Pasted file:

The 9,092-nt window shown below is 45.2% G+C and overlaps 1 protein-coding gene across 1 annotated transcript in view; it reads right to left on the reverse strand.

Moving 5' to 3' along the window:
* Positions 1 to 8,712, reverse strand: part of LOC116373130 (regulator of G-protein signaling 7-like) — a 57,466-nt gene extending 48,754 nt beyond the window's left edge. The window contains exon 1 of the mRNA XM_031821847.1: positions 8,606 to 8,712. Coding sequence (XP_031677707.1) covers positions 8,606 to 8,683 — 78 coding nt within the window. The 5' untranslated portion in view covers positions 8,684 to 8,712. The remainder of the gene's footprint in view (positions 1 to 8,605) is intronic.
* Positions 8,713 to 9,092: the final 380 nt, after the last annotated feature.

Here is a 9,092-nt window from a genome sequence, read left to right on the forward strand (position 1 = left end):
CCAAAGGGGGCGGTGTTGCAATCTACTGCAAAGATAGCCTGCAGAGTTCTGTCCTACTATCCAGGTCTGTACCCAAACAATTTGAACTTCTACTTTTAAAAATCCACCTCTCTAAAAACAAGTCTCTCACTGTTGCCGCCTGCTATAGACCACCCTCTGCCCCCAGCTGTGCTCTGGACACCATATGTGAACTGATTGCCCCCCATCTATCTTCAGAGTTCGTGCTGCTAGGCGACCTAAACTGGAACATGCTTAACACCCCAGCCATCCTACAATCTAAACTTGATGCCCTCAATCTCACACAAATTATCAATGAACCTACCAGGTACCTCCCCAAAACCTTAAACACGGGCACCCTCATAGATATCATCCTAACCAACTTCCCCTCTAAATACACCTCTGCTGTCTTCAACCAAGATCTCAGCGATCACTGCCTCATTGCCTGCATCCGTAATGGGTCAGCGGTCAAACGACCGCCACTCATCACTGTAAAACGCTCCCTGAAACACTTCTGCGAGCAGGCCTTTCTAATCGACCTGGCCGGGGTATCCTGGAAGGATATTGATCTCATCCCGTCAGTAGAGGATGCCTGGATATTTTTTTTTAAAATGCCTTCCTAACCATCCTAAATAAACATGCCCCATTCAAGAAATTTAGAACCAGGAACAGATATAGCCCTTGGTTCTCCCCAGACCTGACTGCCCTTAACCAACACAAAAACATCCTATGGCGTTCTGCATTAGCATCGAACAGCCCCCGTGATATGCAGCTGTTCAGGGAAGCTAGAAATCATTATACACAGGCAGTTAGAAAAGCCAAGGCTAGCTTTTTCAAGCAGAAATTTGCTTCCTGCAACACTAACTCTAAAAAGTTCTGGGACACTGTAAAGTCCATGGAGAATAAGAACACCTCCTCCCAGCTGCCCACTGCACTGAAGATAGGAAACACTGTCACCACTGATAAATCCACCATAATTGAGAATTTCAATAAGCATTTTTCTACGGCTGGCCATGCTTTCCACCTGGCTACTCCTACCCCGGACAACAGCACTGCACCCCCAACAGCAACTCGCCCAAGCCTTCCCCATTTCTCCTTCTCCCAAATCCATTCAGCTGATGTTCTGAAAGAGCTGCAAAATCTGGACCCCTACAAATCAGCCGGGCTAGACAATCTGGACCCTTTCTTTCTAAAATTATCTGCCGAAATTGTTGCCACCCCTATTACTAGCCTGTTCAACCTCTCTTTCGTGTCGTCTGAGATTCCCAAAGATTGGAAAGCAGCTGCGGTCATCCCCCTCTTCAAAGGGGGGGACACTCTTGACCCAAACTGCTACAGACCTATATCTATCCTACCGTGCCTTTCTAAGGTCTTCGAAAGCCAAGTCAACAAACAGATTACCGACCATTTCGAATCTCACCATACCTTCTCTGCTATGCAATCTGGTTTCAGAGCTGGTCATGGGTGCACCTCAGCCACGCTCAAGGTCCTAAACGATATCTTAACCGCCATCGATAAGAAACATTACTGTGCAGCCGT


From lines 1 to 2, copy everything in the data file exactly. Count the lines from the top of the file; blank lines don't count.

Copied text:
The 9,092-nt window shown below is 45.2% G+C and overlaps 1 protein-coding gene across 1 annotated transcript in view; it reads right to left on the reverse strand.

Moving 5' to 3' along the window: